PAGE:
During the Iran-Iraq war of the 1980s, the Mesopotamian Marshes were drained, she said.

Iraqi President Saddam Hussein drained them further during the 1990s in retribution against Shias who hid there and the Marsh Arabs (Ma’dan) who protected them, she pointed out.

The privatisation of water in Egypt and its diversion to the wealthy was a major factor in the “Arab Spring” uprising. Picture here is the Nile River in Egypt.Credit: Khaled Moussa al-Omrani/IPS.

The privatisation of water in Egypt and its diversion to the wealthy was a major factor in the “Arab Spring” uprising, said Barlow, a former senior advisor on water to the president of the General Assembly back in 2008/2009.

Thousands suddenly had no access to clean water and “thirst protests” were partial catalysts for the large uprising.

Also, more than four decades of Israeli occupation have made it impossible to develop or maintain infrastructure for water in Gaza, causing the contamination of drinking water and many deaths, she declared.

Barlow also said Botswana used water as a weapon against the Kalahari bushmen in an attempt to force them out of the desert, where diamonds had been discovered.

In 2002, the government smashed their only major water borehole, a terrible act that was only overturned in court years later, she noted.

A group of Kalahari Bushmen acting out their hunting techniques. Botswana used water as a weapon against the Kalahari bushmen in an attempt to force them out of the desert, where diamonds had been discovered. Credit: Stuart Orford/CC By 2.0

Last week, Anand Grover and Catarina de Albuquerque, two U.N. experts on water and sanitation, said interference with water supplies even in the context of an ongoing conflict is entirely unacceptable.

They said the city of Aleppo has had intermittent access to water from the beginning of May 2014, with a total cut in supply on May 10, resulting in many, perhaps a million people, left without access to safe water and sanitation.

This affected homes, hospitals and medical centres, the two U.N. experts said.

The cuts appeared to come about as a result of deliberate interference with the water supply, with conflicting allegations suggesting that some armed opposition groups and the government of Syria have both been responsible at different times and to differing degrees, they pointed out.

Barlow told IPS the al-Assad government’s denial of clean water is consistent with its history of using water to punish its enemies and reward its friends.

In 2000, the Syrian regime deregulated land use and gave vast quantities of land and water to its wealthy allies, severely diminishing the water table and driving nearly one million small farmers and herders off the land, she added.

Ironically and tragically, many of them migrated to Aleppo where they are being targeted again, said Barlow,

She also said water has also been deployed as a weapon of “class war.”

Many thousands of inner city residents unable to pay their water bills have had their water services cut in Detroit, Michigan, in the United States, and more recently, as a result of Europe’s austerity programme, in Spain, Greece and Bulgaria.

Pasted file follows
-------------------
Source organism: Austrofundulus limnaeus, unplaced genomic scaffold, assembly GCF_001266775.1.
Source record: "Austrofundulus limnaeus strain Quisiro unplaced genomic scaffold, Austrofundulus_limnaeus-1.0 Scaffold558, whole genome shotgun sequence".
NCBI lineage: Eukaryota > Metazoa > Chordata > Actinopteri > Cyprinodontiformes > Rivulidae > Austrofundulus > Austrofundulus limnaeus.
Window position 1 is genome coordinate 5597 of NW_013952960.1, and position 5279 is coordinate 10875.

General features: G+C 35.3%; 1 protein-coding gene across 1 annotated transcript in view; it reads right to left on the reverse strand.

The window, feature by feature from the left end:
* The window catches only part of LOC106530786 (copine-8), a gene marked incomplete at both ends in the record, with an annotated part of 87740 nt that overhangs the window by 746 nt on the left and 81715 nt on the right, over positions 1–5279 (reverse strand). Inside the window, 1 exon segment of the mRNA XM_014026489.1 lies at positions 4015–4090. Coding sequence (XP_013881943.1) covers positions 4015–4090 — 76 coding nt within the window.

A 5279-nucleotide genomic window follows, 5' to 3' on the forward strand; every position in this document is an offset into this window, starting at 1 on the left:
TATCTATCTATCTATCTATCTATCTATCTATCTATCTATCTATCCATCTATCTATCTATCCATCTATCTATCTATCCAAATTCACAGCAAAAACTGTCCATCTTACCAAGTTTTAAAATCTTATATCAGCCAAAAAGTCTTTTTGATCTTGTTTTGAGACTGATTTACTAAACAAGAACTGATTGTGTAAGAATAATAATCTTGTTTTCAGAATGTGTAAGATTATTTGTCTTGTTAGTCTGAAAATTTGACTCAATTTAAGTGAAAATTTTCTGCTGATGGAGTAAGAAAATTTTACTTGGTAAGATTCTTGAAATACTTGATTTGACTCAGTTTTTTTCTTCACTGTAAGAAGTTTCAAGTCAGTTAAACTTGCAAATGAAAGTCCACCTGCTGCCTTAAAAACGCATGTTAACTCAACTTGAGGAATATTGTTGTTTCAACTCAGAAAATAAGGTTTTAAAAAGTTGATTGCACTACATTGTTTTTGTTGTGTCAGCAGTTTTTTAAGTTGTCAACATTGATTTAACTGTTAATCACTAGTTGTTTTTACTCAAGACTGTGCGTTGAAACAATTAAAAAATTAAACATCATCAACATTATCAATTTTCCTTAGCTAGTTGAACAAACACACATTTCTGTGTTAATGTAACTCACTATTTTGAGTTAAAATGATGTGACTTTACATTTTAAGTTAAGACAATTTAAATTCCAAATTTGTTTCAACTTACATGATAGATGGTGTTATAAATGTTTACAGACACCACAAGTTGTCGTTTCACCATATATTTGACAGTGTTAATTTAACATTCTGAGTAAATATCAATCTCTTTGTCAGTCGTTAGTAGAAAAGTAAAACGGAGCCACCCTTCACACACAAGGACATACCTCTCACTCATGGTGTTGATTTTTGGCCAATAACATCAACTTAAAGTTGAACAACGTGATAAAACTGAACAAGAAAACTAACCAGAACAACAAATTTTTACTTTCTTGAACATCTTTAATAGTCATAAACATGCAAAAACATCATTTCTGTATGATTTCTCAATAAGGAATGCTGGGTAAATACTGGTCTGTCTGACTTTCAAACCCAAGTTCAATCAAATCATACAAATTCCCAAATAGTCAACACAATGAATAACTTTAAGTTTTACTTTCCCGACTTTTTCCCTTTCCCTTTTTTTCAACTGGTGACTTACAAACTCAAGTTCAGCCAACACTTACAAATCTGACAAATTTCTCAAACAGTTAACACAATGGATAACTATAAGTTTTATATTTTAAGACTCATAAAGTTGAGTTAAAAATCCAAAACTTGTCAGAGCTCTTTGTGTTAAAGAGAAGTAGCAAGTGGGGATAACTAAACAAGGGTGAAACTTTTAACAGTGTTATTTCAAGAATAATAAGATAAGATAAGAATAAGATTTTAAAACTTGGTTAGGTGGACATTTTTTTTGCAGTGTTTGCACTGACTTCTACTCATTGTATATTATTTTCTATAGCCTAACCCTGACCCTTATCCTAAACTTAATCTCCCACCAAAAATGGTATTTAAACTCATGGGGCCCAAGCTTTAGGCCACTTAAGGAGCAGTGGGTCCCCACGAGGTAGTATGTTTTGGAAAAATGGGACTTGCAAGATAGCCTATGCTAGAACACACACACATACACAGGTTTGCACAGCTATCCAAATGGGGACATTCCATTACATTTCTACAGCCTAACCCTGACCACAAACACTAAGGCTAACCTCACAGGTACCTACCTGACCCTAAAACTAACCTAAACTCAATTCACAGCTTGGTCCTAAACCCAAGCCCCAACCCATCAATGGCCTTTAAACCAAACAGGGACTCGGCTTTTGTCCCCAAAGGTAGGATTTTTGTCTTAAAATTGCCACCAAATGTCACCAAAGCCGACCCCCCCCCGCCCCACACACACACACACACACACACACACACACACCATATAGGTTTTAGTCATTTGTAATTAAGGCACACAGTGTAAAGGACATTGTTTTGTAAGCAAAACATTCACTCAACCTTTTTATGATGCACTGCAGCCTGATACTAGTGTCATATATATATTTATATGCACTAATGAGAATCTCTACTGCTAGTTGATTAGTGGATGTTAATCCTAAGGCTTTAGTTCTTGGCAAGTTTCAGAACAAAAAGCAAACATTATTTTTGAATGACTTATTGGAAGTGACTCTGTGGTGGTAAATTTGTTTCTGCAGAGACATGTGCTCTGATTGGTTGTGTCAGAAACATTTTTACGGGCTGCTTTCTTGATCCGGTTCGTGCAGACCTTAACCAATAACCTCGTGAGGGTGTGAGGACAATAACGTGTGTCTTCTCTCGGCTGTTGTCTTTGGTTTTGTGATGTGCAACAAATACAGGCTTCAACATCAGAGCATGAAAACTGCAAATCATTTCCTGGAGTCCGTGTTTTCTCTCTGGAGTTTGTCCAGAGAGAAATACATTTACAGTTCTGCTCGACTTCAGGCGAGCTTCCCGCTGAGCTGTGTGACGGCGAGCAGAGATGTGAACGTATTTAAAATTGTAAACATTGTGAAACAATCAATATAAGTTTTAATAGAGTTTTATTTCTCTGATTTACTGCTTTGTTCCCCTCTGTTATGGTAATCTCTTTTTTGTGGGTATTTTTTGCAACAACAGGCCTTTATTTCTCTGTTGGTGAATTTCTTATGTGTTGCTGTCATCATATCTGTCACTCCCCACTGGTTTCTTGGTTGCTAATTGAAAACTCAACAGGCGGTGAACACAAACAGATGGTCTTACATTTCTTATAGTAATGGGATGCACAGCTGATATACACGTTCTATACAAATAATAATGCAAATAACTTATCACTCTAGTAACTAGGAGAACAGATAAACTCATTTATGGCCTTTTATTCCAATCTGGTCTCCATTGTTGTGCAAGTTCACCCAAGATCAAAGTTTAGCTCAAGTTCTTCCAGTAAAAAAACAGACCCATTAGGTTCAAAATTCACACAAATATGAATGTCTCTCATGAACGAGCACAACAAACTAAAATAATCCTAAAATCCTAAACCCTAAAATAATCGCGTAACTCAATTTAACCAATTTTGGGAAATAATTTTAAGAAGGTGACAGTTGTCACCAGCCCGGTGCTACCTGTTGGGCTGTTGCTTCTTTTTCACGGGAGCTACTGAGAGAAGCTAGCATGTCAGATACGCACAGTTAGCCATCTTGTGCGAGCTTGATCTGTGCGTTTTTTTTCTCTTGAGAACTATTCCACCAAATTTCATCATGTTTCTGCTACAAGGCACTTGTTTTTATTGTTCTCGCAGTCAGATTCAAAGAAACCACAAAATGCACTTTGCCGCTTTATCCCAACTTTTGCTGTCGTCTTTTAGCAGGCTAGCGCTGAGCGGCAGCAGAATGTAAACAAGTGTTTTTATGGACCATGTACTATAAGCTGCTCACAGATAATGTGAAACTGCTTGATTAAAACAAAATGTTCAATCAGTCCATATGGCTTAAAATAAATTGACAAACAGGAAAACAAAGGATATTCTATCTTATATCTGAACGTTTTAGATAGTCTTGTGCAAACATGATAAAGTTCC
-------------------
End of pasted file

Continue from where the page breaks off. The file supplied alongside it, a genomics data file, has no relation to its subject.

“Water as a weapon of war is a strong argument to governments and the U.N. they must make real the human right to water and sanitation, regardless of other conflicts taking place,” said Barlow.

Meanwhile, since 1990, almost two billion people globally have gained access to improved sanitation, and 2.3 billion have gained access to drinking water from improved sources, according to a new U.N. report released last week.

The joint report by the U.N. Children’s Fund and the World Health Organisation said about 1.6 billion of these people have piped water connections in their homes or compounds.

Titled “Progress on Drinking Water and Sanitation: 2014 Update,” the report said more than half of the global population lives in cities, and urban areas are still better supplied with improved water and sanitation than rural ones.

“But the gap is decreasing.”

In 1990, more than 76 percent of the people living in urban areas had access to improved sanitation, as opposed to only 28 percent in rural ones.

By 2012, 80 percent urban dwellers and 47 percent rural ones had access to better sanitation.

“Despite this progress,” the report warned, “sharp geographic, socio-cultural, and economic inequalities in access to improved drinking water and sanitation facilities still persist around the world.”

Thursday, May 22, 2014

June 12 Ontario Election: The Need to Establish Relations with First Nations on a Modern Historical Basis

- Philip Fernandez - May 22, 2013

The Ring of Fire is a massive deposit of chromite and other strategic minerals in Northern Ontario worth some $60 billion. Located in the traditional lands of seven First Nations, it has been the subject of debate and discussion for a number of years since it was discovered. Its development has been blocked from proceeding because the First Nations concerned have affirmed their right to a say and control over how this mineral wealth is to be developed.

As soon as the Liberal government announced its May 1 budget, Noront Resources and Cliffs Natural Resources, two large mining monopolies who are vying to realize handsome profits in the Ring of Fire, expressed their delight at the $1 billion subsidy the Liberals promised to the mining industry to contribute to the infrastructure needed to exploit this resource.

This may have been a ploy by the Liberals to win votes in Northern Ontario and suggest that the Ring of Fire will move forward if they are re-elected. 

Ring of Fire mineral deposit in Northern Ontario (click to enlarge).